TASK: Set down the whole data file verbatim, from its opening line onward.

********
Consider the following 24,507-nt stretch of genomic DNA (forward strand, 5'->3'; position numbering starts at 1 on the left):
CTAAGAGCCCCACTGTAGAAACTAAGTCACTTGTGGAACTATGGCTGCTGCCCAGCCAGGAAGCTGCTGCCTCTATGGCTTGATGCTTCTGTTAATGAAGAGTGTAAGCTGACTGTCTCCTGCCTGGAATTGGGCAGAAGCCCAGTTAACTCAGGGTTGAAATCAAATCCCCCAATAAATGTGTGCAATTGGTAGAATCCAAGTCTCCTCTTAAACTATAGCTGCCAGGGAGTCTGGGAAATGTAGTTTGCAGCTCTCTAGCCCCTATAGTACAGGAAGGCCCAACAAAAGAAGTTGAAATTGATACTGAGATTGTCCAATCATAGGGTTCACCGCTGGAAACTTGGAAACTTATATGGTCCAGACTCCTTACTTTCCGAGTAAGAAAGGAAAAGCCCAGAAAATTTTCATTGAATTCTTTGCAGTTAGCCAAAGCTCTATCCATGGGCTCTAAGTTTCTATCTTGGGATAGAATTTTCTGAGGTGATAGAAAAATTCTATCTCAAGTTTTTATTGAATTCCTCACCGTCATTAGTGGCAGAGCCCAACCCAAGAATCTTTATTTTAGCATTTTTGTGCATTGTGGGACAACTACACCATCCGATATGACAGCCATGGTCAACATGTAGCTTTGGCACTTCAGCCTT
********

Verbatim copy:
Consider the following 24,507-nt stretch of genomic DNA (forward strand, 5'->3'; position numbering starts at 1 on the left):
CTAAGAGCCCCACTGTAGAAACTAAGTCACTTGTGGAACTATGGCTGCTGCCCAGCCAGGAAGCTGCTGCCTCTATGGCTTGATGCTTCTGTTAATGAAGAGTGTAAGCTGACTGTCTCCTGCCTGGAATTGGGCAGAAGCCCAGTTAACTCAGGGTTGAAATCAAATCCCCCAATAAATGTGTGCAATTGGTAGAATCCAAGTCTCCTCTTAAACTATAGCTGCCAGGGAGTCTGGGAAATGTAGTTTGCAGCTCTCTAGCCCCTATAGTACAGGAAGGCCCAACAAAAGAAGTTGAAATTGATACTGAGATTGTCCAATCATAGGGTTCACCGCTGGAAACTTGGAAACTTATATGGTCCAGACTCCTTACTTTCCGAGTAAGAAAGGAAAAGCCCAGAAAATTTTCATTGAATTCTTTGCAGTTAGCCAAAGCTCTATCCATGGGCTCTAAGTTTCTATCTTGGGATAGAATTTTCTGAGGTGATAGAAAAATTCTATCTCAAGTTTTTATTGAATTCCTCACCGTCATTAGTGGCAGAGCCCAACCCAAGAATCTTTATTTTAGCATTTTTGTGCATTGTGGGACAACTACACCATCCGATATGACAGCCATGGTCAACATGTAGCTTTGGCACTTCAGCCTT